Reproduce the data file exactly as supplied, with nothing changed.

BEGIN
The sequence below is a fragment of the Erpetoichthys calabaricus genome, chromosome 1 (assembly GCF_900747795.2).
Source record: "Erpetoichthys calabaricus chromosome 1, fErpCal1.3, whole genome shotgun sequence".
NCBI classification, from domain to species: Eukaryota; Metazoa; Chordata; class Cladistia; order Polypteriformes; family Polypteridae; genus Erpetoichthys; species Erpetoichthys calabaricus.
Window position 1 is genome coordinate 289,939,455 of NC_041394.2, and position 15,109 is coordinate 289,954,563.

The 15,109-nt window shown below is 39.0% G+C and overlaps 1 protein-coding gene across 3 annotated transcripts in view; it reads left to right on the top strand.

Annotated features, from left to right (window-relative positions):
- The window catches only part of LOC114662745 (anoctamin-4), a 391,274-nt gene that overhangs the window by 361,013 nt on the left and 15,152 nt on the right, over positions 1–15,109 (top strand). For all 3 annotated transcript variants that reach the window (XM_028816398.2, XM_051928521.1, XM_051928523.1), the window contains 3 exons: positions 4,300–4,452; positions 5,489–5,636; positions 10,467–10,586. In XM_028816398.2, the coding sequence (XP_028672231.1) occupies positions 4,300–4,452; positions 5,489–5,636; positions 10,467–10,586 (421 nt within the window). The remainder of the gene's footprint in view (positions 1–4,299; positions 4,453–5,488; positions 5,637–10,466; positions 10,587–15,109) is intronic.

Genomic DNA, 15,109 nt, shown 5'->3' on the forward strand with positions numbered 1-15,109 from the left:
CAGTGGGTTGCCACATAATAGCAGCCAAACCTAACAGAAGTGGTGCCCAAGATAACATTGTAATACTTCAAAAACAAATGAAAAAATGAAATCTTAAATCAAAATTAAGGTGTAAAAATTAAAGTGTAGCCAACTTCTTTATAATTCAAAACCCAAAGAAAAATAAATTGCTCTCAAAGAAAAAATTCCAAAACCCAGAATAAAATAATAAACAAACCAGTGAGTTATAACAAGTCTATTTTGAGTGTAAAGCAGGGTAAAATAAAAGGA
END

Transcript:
The sequence below is a fragment of the Erpetoichthys calabaricus genome, chromosome 1 (assembly GCF_900747795.2).
Source record: "Erpetoichthys calabaricus chromosome 1, fErpCal1.3, whole genome shotgun sequence".
NCBI classification, from domain to species: Eukaryota; Metazoa; Chordata; class Cladistia; order Polypteriformes; family Polypteridae; genus Erpetoichthys; species Erpetoichthys calabaricus.
Window position 1 is genome coordinate 289,939,455 of NC_041394.2, and position 15,109 is coordinate 289,954,563.

The 15,109-nt window shown below is 39.0% G+C and overlaps 1 protein-coding gene across 3 annotated transcripts in view; it reads left to right on the top strand.

Annotated features, from left to right (window-relative positions):
- The window catches only part of LOC114662745 (anoctamin-4), a 391,274-nt gene that overhangs the window by 361,013 nt on the left and 15,152 nt on the right, over positions 1–15,109 (top strand). For all 3 annotated transcript variants that reach the window (XM_028816398.2, XM_051928521.1, XM_051928523.1), the window contains 3 exons: positions 4,300–4,452; positions 5,489–5,636; positions 10,467–10,586. In XM_028816398.2, the coding sequence (XP_028672231.1) occupies positions 4,300–4,452; positions 5,489–5,636; positions 10,467–10,586 (421 nt within the window). The remainder of the gene's footprint in view (positions 1–4,299; positions 4,453–5,488; positions 5,637–10,466; positions 10,587–15,109) is intronic.

Genomic DNA, 15,109 nt, shown 5'->3' on the forward strand with positions numbered 1-15,109 from the left:
CAGTGGGTTGCCACATAATAGCAGCCAAACCTAACAGAAGTGGTGCCCAAGATAACATTGTAATACTTCAAAAACAAATGAAAAAATGAAATCTTAAATCAAAATTAAGGTGTAAAAATTAAAGTGTAGCCAACTTCTTTATAATTCAAAACCCAAAGAAAAATAAATTGCTCTCAAAGAAAAAATTCCAAAACCCAGAATAAAATAATAAACAAACCAGTGAGTTATAACAAGTCTATTTTGAGTGTAAAGCAGGGTAAAATAAAAGGA